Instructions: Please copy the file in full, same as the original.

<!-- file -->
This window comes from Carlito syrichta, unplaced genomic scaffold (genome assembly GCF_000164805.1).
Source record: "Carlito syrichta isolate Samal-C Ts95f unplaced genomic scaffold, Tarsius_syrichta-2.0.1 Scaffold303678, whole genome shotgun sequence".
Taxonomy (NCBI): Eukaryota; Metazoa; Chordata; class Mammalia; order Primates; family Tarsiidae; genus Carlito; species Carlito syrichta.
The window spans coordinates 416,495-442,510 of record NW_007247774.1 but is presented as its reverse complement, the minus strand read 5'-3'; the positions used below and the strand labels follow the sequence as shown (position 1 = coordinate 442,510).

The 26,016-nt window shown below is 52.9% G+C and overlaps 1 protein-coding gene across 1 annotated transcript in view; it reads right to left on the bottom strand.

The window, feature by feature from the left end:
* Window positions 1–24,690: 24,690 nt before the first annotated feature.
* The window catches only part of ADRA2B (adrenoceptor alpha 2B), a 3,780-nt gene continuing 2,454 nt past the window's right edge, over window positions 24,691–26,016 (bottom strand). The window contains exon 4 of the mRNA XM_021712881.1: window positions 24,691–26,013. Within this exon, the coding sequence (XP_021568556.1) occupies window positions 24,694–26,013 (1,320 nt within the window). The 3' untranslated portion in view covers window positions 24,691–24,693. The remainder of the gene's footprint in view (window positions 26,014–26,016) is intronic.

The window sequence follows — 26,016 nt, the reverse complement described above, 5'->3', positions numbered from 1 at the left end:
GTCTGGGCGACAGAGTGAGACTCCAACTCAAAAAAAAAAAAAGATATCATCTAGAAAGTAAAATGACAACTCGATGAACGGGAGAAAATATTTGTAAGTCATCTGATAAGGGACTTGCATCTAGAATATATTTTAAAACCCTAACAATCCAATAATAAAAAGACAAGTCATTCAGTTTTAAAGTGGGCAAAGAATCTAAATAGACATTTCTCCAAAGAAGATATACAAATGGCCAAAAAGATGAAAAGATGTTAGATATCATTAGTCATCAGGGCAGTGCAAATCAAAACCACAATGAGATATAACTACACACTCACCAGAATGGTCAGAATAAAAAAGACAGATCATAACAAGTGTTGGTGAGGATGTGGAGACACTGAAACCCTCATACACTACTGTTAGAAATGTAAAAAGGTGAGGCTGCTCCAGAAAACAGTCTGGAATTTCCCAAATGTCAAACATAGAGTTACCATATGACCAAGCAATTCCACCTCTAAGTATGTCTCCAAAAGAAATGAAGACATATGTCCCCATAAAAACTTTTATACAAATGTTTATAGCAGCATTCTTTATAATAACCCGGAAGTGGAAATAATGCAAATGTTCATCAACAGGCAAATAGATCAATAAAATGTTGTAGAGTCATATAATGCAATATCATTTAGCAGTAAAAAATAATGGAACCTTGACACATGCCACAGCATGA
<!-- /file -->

This window comes from Carlito syrichta, unplaced genomic scaffold (genome assembly GCF_000164805.1).
Source record: "Carlito syrichta isolate Samal-C Ts95f unplaced genomic scaffold, Tarsius_syrichta-2.0.1 Scaffold303678, whole genome shotgun sequence".
Taxonomy (NCBI): Eukaryota; Metazoa; Chordata; class Mammalia; order Primates; family Tarsiidae; genus Carlito; species Carlito syrichta.
The window spans coordinates 416,495-442,510 of record NW_007247774.1 but is presented as its reverse complement, the minus strand read 5'-3'; the positions used below and the strand labels follow the sequence as shown (position 1 = coordinate 442,510).

The 26,016-nt window shown below is 52.9% G+C and overlaps 1 protein-coding gene across 1 annotated transcript in view; it reads right to left on the bottom strand.

The window, feature by feature from the left end:
* Window positions 1–24,690: 24,690 nt before the first annotated feature.
* The window catches only part of ADRA2B (adrenoceptor alpha 2B), a 3,780-nt gene continuing 2,454 nt past the window's right edge, over window positions 24,691–26,016 (bottom strand). The window contains exon 4 of the mRNA XM_021712881.1: window positions 24,691–26,013. Within this exon, the coding sequence (XP_021568556.1) occupies window positions 24,694–26,013 (1,320 nt within the window). The 3' untranslated portion in view covers window positions 24,691–24,693. The remainder of the gene's footprint in view (window positions 26,014–26,016) is intronic.

The window sequence follows — 26,016 nt, the reverse complement described above, 5'->3', positions numbered from 1 at the left end:
GTCTGGGCGACAGAGTGAGACTCCAACTCAAAAAAAAAAAAAGATATCATCTAGAAAGTAAAATGACAACTCGATGAACGGGAGAAAATATTTGTAAGTCATCTGATAAGGGACTTGCATCTAGAATATATTTTAAAACCCTAACAATCCAATAATAAAAAGACAAGTCATTCAGTTTTAAAGTGGGCAAAGAATCTAAATAGACATTTCTCCAAAGAAGATATACAAATGGCCAAAAAGATGAAAAGATGTTAGATATCATTAGTCATCAGGGCAGTGCAAATCAAAACCACAATGAGATATAACTACACACTCACCAGAATGGTCAGAATAAAAAAGACAGATCATAACAAGTGTTGGTGAGGATGTGGAGACACTGAAACCCTCATACACTACTGTTAGAAATGTAAAAAGGTGAGGCTGCTCCAGAAAACAGTCTGGAATTTCCCAAATGTCAAACATAGAGTTACCATATGACCAAGCAATTCCACCTCTAAGTATGTCTCCAAAAGAAATGAAGACATATGTCCCCATAAAAACTTTTATACAAATGTTTATAGCAGCATTCTTTATAATAACCCGGAAGTGGAAATAATGCAAATGTTCATCAACAGGCAAATAGATCAATAAAATGTTGTAGAGTCATATAATGCAATATCATTTAGCAGTAAAAAATAATGGAACCTTGACACATGCCACAGCATGA